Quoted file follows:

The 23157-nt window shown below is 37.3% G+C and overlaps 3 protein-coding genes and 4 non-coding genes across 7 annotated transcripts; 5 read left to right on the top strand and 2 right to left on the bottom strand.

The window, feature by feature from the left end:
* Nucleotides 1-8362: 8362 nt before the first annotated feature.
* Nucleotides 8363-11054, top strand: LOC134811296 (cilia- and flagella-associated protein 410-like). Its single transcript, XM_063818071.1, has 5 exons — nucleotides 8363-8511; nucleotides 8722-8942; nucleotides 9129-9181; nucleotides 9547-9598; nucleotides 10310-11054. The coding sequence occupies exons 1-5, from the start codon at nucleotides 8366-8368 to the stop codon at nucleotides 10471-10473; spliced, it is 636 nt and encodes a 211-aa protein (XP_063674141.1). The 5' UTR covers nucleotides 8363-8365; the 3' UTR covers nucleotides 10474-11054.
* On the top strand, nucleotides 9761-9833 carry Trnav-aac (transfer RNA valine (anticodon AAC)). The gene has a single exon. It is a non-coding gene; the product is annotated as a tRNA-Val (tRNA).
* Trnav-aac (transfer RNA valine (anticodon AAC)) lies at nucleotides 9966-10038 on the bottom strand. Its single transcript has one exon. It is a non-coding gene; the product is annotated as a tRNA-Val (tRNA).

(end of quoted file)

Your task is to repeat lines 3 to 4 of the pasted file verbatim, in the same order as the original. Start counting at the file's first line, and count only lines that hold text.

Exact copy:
* Nucleotides 1-8362: 8362 nt before the first annotated feature.
* Nucleotides 8363-11054, top strand: LOC134811296 (cilia- and flagella-associated protein 410-like). Its single transcript, XM_063818071.1, has 5 exons — nucleotides 8363-8511; nucleotides 8722-8942; nucleotides 9129-9181; nucleotides 9547-9598; nucleotides 10310-11054. The coding sequence occupies exons 1-5, from the start codon at nucleotides 8366-8368 to the stop codon at nucleotides 10471-10473; spliced, it is 636 nt and encodes a 211-aa protein (XP_063674141.1). The 5' UTR covers nucleotides 8363-8365; the 3' UTR covers nucleotides 10474-11054.